What’s Your Major? The Value of Journalism in This World
Information is invaluable, journalists are the gateway to the public
By Brian Ashburn, Minnesota State University
For the first 12 years of my life, I was convinced that I was going attend UCLA, play soccer and become a lawyer with skills to rival Matlock.
I used to come home from elementary school and tell my mom the most insane stories about how I saved the school from burning down after a band of crazy monkeys tried to light it on fire during recess.
I never grew out of dreaming, but I definitely grew into who I was meant to be.
Once I reached the age where my future was in reach, I tried to find the perfect major for me. I loved telling stories, communicating, entertaining others and being creative with everything I did. Homework never really was my thing; instead, I enjoyed every series on television imaginable as well as any movie I could get my hands on. Naturally, I turned to mass communications and film production.
I dabbled in public relations and advertising, but nothing quite enticed me more than journalism. It’s human nature to want to be the one telling someone the crazy thing that just happened. After the horrific Boston Marathon bombings, I saw information disseminated in a way that I’ve never seen before. Every person I encountered asked questions, referred to Twitter or quoted CNN. It’s amazing how valuable journalism was this week, which made me even more excited about my future.
Journalism holds a unique duty to society; a promise to keep them informed on what is going on around the world. People rely on reporters and writers to tell us about our safety, how to handle a storm, or just a cute story about a bicycle-riding chimpanzee.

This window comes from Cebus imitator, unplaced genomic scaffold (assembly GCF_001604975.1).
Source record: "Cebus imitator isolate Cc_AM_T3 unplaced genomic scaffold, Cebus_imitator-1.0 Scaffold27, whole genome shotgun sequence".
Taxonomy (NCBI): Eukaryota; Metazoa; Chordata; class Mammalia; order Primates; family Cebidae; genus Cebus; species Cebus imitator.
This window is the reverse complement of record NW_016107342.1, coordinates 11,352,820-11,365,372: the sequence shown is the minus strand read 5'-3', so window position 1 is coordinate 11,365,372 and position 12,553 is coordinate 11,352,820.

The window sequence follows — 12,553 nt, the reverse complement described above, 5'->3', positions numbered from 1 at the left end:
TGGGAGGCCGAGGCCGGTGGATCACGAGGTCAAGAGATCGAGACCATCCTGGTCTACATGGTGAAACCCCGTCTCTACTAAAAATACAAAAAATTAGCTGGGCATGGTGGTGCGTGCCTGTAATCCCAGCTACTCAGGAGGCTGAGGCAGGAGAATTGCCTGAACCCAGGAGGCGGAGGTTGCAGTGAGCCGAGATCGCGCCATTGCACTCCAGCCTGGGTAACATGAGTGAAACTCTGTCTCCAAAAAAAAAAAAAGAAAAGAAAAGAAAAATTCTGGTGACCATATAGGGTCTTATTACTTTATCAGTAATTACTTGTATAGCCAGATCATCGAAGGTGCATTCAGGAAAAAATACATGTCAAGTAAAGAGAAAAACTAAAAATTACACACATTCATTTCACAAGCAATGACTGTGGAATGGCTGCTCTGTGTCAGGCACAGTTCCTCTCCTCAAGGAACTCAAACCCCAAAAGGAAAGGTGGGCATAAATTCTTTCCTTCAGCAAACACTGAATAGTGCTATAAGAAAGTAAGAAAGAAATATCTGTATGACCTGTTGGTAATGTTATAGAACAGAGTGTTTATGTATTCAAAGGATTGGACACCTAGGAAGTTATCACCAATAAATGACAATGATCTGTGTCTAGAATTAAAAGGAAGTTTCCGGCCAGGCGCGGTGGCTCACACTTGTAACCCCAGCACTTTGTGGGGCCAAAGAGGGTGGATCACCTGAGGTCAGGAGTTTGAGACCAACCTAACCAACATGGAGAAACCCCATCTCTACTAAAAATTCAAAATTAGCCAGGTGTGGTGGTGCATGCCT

As a journalism major, I have honed my communication skills like no other. Instead of expanding my vocabulary, I learned how to be succinct and conversational. I have learned how to craft simple but impactful sentences and how to engage viewers with a short headline. Information is invaluable and journalists are the gateway to the public.
To check out the broadcast journalism program at my university, click here.
On the opposite end of the spectrum, no matter what’s happening in this world, people can rely on TV and movies to brighten their days. For centuries, humanity has used performance as a creative outlet and a portal into another world. Whether it’s hanging in Central Perk with Phoebe and Rachel or fighting dragons with Harry Potter, film and television are a way to leave the stresses of life and submerge into hilarity and heartbreak.
The film production program at my university is expansive, insofar as it enables students to learn every aspect of production. Some film schools require students to choose a specific aspect of the production process and master that craft; at MSUM, we learn about sound, lighting, cinematography, special effects, directing, scriptwriting and editing and have the opportunity to explore which ones spark our passions. Every semester involves making student films, which fuels the creative flow. We even have the opportunity to work with old school 16mm film cameras. Although they seem like a dying art form, it offers a new appreciation for the craft of filmmaking.
By combining the two departments, I have learned how to communicate like never before. I can write an anchor’s script for a breaking news story or a script detailing an epic battle scene on an alien spaceship. The skills I’ve gained provide me practical experience and a toolkit to prepare me for internships and real world jobs.